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Getting the Best Performance Out of Amazon EFS

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Amazon is the most widely used cloud provider and with new services being released regularly that seems unlikely to change any time soon. This makes sense—if you’ve already adopted one of AWS’ offerings, keeping your cloud services uniform can be easier to manage. EFS is just one of the offerings from AWS which is appealing because of its potential both as a stand-alone product and it’s usefulness as an integrated service.

An Intro to AWS EFS

AWS Elastic File System (EFS) is an automatically scaling system for Linux-based workloads that can be used with AWS or with on-premise resources. EFS is a fully managed service with a standard file system interface that offers file sharing through instances, AWS Direct Connect, or AWS VPN. It is designed to provide parallel access to thousands of Elastic Cloud Compute (EC2) instances for high aggregate throughput and I/O Operations per Second (IOPS) with low latency.

EFS is accessible across Availability Zones, Regions, and VPCs. Its primary uses are for lift-and-shift of enterprise applications, big data analytics, web serving, content management, media and entertainment workflows, and database backups.

How to Test Drive EFS

If you haven’t yet decided on AWS EFS, the best way to test it is by getting started with the free tier, which lets you use 5 GB of storage for 12 months. Doing so can help you get a feel for how the service works, what its limitations are, and develop some advanced file system techniques that are needed for successful operation.

To get set up you’ll need to create and launch an EC2 instance, create your EFS file system, connect to your instance, and mount the file system. This can be done either through the Management Console or the Command Line Interface (CLI) and a walkthrough can be found on AWS.

Once you’re set up, you can start testing its capabilities by writing files using single threads, multiple threads, with variable numbers of instances, or whatever other settings you think you might be interested in using.

Performance Tuning

Once you get EFS up and running in production, you’ll likely need to spend a bit of time tweaking your configuration to get the best performance. The following tips can get you started.

Increase Your Limits
In EFS, because instances are not used, I/O limits are dictated by storage type. You can select between General Performance, for low-latency and high scalability, or Max I/O, for large transfer volume but higher latency.

Whichever you choose, your new volumes will start with only .5MB/s baseline throughput and 7.2 minutes of 100MB/s burst throughput which can only be increased by increasing your file system size. To get around this, the simplest solution is to write dummy data to your system. Doing so will force both your baseline throughput and your burst limits.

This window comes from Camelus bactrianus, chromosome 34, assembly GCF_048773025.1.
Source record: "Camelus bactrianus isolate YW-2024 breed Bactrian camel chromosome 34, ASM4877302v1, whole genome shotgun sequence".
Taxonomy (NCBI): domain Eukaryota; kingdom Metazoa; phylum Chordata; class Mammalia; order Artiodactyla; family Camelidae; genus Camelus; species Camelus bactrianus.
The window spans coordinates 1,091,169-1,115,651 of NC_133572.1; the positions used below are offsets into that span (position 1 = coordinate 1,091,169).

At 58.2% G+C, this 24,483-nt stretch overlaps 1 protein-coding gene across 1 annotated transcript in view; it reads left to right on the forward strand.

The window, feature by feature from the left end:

Use Asynchronous Write
You can buffer pending write operations onto your EC2 instances if you enable the asynchronous write feature. Doing so will eliminate the need for a round trip from EFS to the client for each write and will reduce latency.

Learn From Metrics
AWS CloudWatch automatically collects metrics data for you, which can be accessed through CLI, API, or the console. This data can keep you updated on how your system is performing and provide you the information you need to troubleshoot any issues that arise. All of the metrics collected can provide value but burst credits, in particular, is one to keep an eye on as EFS users are frequently caught off-guard by them running out.

Separate Your Operations
To maximize your EFS performance, consider separating your latency-sensitive operations into individual volumes. This will grant them separate burst credits and throughput caps, thus protecting them from time-insensitive operations. You may not see the same performance as you would if your files were locally mounted but will get more consistent performance.

Don’t Run App Code
EFS is not able to provide the fast speed or large read volumes that deploying applications or managing codebases require. Instead, it is meant to be used as massively shared storage, used for media assets, asynchronous logs, or exported data files. It can certainly be used to store application data or even be accessed by applications but for actual deployment, you should stick to local file systems or containers.

Automate Backups
Unlike some of AWS’ other services, EFS does not come with a snapshot feature and you must use other methods for backing up your data. AWS Backup, custom scripting with Lambda, or via third-party tools, are all viable options. Backup has the added benefit of being able to manage the backup of your other AWS services while Lambda and custom scripting allow you the greatest flexibility.

Take Care With Mount Options
EFS default mount options are sufficient for most users so you should avoid adjusting them unless you’re sure that doing so will improve your system. During configuration, try to use Network File System (NFS) version 4.1 if possible to avoid missing out on protocol improvements.

One of the biggest benefits of EFS is its ability to attach to thousands of EC2 instances concurrently so make sure you’re taking advantage of this ability for increased aggregate throughput.

Wrap Up

EFS is just one of several services offered by AWS for file storage and it may be the right option for you. If you need to share files broadly and on a huge scale, it might even be your best option.

If you’ve been considering this service, I encourage you to play around with the free tier, keeping in mind the potential performance issues mentioned here. If you’ve already adopted this service, hopefully, this article gave you some useful tips for improving your system performance.

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